Research company, the Aberdeen Group, has published a paper revealing that thorough supply chain visibility is increasingly important.
Now normally, The Loadstar would post the whole paper so you can read it for yourselves, but unfortunately, we are unable to as it is rather cleverly protected from dissemination. So, working tirelessly on behalf of our readers, we have been through it and will summarize its contents here.
Because it’s pretty interesting. If you understand what your customers need, it will certainly benefit you.
Aberdeen conducted a survey of 128 companies, and discovered that growing supply chain complexity was the top business pressure, with 44% of companies citing it. (Complexity, of course, also means cost.) It then ranked its respondents into three categories: best in class, industry average, and laggards, and went on to show what the difference in processes were.
And it became quite clear that the best companies had far better supply chain visibility, over suppliers, freight and logistics providers and internal processes.
The report states: “Over the past year, global companies have been subject to, and have been forced to rethink their emerging market sourcing savings, because of the rising complexity of logistics and bloated inventory requirements driven by long lead times that can often be unreliable.”
It shows that higher complexity leads to higher risk of supply chain disruption, such as the volcanic ash cloud. And reveals, essentially, how being able to see supply chain movements can help minimise disruption.
“The mounting pressures of the increase in international freight costs and the fluctuating price of fuel, as well as lead time variability, have forced companies to focus more on using capability such as visibility, total landed cost management, multi-leg shipment optimisation, itinerary-based routing, dynamic hub routing and divert-in-transit strategies…”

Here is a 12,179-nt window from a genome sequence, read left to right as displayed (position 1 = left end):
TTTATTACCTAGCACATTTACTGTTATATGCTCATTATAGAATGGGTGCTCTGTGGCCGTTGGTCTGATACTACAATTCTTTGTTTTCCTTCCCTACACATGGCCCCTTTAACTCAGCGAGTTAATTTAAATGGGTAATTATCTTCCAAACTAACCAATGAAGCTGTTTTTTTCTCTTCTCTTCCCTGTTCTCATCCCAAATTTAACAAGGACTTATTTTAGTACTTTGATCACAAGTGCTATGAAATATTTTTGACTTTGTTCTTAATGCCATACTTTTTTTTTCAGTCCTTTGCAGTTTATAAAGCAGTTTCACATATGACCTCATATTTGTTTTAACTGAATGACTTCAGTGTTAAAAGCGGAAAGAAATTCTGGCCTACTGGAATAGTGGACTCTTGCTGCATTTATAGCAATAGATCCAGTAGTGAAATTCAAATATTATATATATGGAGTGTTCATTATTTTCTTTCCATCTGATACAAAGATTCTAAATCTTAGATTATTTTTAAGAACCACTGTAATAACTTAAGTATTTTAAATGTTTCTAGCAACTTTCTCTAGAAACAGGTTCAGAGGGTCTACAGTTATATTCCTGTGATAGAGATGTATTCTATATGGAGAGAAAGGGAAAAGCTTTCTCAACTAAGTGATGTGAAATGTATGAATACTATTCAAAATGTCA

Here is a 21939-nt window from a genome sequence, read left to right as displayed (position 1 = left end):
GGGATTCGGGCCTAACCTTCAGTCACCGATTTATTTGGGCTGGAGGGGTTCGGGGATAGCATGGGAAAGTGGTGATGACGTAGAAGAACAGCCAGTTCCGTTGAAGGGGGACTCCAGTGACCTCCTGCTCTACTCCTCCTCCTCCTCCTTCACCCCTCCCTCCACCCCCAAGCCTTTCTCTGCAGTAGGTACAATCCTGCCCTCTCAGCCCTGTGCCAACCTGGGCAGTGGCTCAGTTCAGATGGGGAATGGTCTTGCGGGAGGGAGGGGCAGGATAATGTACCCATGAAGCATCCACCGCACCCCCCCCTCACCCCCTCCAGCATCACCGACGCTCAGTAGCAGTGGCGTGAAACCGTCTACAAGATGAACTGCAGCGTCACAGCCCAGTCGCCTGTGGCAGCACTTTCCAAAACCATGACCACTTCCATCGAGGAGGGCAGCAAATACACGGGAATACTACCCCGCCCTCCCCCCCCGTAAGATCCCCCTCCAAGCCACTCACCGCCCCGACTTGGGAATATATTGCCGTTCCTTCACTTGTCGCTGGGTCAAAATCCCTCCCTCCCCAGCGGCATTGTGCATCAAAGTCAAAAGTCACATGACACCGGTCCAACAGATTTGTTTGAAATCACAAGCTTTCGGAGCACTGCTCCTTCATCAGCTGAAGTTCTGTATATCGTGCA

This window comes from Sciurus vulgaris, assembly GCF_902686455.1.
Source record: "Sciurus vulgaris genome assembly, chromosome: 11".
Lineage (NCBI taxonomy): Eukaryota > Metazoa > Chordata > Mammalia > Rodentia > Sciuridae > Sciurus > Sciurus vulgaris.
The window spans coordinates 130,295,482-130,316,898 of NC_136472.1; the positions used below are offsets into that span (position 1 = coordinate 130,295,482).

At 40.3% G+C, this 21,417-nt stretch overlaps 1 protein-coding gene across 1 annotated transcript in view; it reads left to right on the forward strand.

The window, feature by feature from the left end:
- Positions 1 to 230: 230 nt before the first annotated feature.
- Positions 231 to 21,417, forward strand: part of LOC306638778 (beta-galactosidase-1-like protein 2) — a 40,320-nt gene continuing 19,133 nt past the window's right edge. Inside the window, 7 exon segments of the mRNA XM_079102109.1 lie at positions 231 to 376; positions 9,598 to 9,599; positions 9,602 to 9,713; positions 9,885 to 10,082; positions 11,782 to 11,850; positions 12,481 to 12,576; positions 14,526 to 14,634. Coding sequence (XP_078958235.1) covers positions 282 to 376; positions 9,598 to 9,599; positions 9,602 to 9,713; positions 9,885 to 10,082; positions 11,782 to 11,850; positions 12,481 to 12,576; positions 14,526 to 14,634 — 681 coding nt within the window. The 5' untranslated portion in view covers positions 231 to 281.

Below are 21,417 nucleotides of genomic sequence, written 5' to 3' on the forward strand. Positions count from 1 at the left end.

“The top performing companies are most successful in integrating their people, process and technology. Those successful in this threefold integration are gaining a more end-to-end and close to real time visibility of the supply chain across the multi-tier supplier base.”
And it shows that the more automation one has, the easier it is to keep on top of the information.
Aberdeen used Lenovo, a $21bn company and the second largest supplier of personal computers, as a case study. The company, whose supply chain was disrupted by the volcanic ash cloud, realised it needed a new platform for its supply chain management.
Ian Mallison, Lenovo’s executive director, global logistics, said: “At that time, our shipment tracking and visibility processes were mainly manual and labour intensive, using spreadsheets, faxes and email. With our new cloud solution, we are now able to evaluate shipment milestones on a daily basis, which allows us to react quickly, on a ‘management by exception’ basis.
“Our new platform coordinates logistics operations from the point of shipment of finished goods, originating from multiple points of supply, through transport and freight selection with our carriers.